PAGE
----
The Congressional Research Service and Constitutional Law Scholars Weigh in on President Bush's Authorization of Warrantless Surveillance:
Why This Controversy Bridges the Partisan Divide, At Least Among Experts

By ELAINE CASSEL
Thursday, Jan. 12, 2006

On December 16, 2005, the New York Times had a riveting page one headline: "Bush Lets U.S. Spy on Callers without the Courts." The article reported that, in 2002, President Bush signed an executive order directing the National Security Agency (NSA) to listen in on overseas phone calls to and from the United States - without approval from any court, even the Foreign Intelligence Surveillance Act (FISA) Court.

After first refusing to discuss the report, President Bush went on the offensive - even threatening those who exposed the program with investigation. (The Times had held the story for more than a year, for reasons yet not fully explained).

It turns out that only eight members of Congress knew of the program. They were told shortly after it began in 2002, and they were, literally, sworn to secrecy. Congress as a whole was neither consulted nor asked to amend FISA to allow the surveillance the President wanted - even though it had overwhelmingly passed the USA Patriot Act after September 11.

In a December 22, 2005 letter to Congress, Assistant Attorney General William Moschella tried to defend Bush's actions to the literally hundreds of members who were left out of the loop. He contended that the legal foundation for the surveillance program derived from Congress's September 18, 2001 Authorization to Use Military Force in Afghanistan (AUMF); the President's inherent powers as Commander-in-Chief during "wartime"; and historical precedent for more liberally interpreting the Fourth Amendment's reasonableness requirement for warrantless searches in "wartime."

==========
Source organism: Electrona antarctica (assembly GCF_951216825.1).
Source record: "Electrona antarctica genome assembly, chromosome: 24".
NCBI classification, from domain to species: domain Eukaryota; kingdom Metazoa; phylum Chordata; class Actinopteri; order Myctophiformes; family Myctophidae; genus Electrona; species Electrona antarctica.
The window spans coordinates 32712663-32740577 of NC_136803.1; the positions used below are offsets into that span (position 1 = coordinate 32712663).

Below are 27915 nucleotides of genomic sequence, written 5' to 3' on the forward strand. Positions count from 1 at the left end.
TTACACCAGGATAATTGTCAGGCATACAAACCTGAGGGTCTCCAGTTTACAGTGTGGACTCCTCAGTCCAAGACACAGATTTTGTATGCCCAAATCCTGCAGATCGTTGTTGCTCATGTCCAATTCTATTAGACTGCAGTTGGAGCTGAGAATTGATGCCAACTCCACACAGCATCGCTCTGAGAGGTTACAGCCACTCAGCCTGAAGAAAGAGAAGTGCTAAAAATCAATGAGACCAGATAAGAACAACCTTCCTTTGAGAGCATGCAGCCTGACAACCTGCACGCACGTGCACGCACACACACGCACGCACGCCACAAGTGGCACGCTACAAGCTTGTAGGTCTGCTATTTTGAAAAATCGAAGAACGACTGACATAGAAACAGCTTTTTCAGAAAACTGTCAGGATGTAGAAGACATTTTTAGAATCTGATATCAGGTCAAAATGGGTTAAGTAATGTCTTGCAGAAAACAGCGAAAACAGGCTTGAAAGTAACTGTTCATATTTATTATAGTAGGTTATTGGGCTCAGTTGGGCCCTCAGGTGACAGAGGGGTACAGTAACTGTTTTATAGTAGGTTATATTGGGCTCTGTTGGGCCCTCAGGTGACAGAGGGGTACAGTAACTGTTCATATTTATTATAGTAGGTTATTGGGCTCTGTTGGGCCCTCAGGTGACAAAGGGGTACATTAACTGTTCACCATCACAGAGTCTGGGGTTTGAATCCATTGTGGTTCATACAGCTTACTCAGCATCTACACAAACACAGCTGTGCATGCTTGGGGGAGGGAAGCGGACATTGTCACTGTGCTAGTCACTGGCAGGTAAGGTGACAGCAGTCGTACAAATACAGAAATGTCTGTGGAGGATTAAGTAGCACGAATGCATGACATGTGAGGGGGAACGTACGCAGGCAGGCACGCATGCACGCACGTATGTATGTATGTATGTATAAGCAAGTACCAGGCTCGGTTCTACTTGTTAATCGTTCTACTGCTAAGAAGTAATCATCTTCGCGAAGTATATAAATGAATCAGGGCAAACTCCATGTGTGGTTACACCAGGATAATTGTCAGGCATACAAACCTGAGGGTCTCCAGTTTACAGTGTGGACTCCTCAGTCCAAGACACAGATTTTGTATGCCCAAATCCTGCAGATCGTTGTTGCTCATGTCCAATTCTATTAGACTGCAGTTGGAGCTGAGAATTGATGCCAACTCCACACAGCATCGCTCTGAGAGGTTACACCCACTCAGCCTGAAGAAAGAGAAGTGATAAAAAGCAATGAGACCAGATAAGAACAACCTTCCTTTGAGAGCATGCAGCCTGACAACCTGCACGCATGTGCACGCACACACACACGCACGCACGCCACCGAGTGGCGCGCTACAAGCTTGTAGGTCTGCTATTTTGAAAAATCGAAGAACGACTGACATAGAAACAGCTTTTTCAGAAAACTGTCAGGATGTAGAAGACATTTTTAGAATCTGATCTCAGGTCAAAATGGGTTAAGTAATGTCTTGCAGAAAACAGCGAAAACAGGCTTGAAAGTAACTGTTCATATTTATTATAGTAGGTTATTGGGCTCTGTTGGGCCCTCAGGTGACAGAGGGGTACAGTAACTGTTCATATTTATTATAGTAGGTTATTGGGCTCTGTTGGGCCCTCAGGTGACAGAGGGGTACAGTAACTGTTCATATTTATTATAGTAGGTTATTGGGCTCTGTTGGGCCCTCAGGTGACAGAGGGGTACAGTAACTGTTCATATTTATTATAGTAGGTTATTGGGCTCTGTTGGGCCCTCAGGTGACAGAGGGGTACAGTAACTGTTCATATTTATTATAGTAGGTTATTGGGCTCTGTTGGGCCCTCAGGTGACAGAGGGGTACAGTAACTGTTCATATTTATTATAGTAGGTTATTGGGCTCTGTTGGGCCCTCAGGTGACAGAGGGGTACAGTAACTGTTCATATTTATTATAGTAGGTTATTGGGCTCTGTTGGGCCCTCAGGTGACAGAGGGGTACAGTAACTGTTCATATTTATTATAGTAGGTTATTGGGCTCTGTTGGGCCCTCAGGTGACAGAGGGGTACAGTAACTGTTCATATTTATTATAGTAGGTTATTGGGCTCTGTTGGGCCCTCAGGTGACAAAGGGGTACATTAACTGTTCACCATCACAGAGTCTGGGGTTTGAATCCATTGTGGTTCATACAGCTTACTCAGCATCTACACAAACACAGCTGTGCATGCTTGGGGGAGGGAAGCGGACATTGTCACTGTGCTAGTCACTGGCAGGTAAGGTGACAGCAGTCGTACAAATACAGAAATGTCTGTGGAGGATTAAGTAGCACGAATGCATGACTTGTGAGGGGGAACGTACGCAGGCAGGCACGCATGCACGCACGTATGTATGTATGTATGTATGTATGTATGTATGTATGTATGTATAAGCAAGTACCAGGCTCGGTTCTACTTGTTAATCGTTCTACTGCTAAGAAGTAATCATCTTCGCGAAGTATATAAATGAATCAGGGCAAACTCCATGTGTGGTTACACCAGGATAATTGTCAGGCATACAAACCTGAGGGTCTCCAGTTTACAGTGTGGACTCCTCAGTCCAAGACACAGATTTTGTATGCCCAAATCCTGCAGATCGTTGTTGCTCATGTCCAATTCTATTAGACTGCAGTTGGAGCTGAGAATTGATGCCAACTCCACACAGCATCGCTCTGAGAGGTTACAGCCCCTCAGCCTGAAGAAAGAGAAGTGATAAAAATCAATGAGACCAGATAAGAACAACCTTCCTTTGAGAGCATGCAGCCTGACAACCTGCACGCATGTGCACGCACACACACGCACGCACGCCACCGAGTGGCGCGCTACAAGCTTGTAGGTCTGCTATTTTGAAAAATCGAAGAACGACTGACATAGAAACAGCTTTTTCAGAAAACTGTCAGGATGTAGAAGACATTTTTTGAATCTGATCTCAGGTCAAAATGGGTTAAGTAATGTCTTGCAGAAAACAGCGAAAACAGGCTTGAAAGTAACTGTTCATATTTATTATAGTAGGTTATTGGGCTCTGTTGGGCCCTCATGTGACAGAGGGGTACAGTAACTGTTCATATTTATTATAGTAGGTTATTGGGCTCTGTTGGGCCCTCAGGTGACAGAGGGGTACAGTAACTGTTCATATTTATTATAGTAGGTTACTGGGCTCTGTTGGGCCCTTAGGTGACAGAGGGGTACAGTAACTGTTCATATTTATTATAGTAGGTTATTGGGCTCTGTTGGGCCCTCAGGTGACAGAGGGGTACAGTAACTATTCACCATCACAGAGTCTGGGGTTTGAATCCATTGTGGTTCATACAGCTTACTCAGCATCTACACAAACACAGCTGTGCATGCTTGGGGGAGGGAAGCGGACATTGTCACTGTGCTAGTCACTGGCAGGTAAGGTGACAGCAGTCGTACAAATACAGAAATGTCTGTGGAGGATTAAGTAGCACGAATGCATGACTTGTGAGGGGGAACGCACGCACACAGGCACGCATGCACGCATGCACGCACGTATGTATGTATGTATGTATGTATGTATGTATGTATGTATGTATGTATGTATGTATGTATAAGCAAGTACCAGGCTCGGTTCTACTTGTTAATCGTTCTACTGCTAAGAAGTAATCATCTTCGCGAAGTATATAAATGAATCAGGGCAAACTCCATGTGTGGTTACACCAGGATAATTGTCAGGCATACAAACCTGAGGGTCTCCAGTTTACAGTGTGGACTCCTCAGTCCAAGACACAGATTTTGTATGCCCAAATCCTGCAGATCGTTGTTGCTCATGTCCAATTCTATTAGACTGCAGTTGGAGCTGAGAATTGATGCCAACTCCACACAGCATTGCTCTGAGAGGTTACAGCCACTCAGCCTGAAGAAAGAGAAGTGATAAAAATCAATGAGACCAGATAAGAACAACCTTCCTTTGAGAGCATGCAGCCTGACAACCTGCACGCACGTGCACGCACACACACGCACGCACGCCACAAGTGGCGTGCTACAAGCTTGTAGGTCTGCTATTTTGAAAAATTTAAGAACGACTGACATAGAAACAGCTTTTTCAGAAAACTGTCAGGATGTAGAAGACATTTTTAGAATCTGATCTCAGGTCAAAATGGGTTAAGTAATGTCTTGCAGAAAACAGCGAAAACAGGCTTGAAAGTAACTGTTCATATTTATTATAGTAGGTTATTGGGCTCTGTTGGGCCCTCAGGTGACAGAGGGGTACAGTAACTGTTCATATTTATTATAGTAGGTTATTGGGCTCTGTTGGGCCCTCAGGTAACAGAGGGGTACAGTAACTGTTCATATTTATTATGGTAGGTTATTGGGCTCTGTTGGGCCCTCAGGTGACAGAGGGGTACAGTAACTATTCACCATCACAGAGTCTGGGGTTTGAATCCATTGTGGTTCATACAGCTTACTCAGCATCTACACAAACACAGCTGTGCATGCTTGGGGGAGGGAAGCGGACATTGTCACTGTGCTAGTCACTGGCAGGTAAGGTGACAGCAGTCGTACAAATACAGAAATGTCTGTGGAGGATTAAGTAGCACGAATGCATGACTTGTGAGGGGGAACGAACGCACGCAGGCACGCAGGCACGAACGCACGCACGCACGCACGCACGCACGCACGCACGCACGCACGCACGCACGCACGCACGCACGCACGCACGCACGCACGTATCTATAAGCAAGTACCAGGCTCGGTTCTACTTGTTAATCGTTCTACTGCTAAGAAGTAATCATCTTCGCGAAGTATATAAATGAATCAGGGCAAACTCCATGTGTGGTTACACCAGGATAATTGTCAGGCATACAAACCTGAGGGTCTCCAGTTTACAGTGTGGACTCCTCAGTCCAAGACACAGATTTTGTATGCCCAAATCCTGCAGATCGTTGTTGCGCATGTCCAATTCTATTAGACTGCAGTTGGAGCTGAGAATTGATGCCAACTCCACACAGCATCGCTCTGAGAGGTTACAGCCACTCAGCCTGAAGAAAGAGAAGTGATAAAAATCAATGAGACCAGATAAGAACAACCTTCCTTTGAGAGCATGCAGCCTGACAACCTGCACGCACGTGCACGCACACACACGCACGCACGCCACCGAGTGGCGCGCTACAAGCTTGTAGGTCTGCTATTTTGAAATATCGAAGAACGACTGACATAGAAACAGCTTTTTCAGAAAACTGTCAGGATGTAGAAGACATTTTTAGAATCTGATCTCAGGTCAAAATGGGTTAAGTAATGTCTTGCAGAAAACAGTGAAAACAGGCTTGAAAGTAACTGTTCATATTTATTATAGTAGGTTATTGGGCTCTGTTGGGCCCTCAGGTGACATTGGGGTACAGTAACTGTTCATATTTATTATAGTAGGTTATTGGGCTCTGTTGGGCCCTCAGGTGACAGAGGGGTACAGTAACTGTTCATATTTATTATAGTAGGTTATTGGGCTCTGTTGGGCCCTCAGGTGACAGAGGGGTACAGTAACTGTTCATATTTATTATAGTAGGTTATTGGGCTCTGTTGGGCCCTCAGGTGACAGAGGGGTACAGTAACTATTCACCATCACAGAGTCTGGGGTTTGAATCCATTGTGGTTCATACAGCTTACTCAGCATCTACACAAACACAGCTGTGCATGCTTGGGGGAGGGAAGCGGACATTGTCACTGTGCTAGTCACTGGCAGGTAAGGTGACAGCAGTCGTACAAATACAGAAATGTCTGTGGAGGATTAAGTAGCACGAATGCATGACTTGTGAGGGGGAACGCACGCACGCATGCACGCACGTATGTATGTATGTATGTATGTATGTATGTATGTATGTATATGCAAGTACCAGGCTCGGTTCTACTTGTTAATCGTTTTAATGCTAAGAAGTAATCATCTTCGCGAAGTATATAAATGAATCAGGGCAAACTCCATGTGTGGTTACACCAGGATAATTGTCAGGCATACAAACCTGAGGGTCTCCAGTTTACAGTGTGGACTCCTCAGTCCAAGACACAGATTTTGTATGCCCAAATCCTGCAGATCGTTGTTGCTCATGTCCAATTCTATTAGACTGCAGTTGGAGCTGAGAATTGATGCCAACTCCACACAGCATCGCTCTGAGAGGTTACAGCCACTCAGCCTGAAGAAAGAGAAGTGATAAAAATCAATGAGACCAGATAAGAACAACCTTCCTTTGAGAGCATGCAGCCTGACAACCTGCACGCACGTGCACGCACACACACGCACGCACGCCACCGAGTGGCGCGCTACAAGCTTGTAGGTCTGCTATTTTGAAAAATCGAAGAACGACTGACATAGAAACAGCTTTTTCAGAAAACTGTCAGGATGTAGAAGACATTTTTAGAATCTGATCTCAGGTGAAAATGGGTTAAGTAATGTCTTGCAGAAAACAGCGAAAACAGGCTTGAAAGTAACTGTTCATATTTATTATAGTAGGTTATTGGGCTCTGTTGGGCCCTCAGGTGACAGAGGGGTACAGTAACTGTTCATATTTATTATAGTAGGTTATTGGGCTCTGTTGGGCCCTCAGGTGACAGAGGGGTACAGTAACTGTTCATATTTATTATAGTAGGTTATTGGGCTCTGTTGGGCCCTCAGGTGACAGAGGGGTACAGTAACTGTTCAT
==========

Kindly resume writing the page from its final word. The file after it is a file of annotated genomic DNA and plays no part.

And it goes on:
Meanwhile, the President's approval rating has dropped only a point - from his pre-Times article rating of 47 percent. And public opinion on the issue has so far followed a roughly partisan divide. In a Washington Post-ABC News poll of 1,001 randomly selected adults, reported on January 11, 75 percent of Republicans thought the program was acceptable, while 61 percent of Democrats said it was not.

On January 5, the non-partisan Congressional Research Service (CRS) released its own report on the controversy. And on January 9, fourteen top constitutional law experts and former government officials - among them, prominent conservatives -- sent a letter to Congressional leaders directly responding the December 22 DOJ letter.

Both the CRS and the legal experts' analyses definitively rebut the Administration's December 22 defense of its actions. And even Bush Supreme Court nominee Samuel Alito, when asked in his confirmation hearings whether the president is above the law, answered with a definite "no."

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In this column, I will discuss these sources in arguing that this domestic surveillance program isn't a partisan issue; the law is quite clear .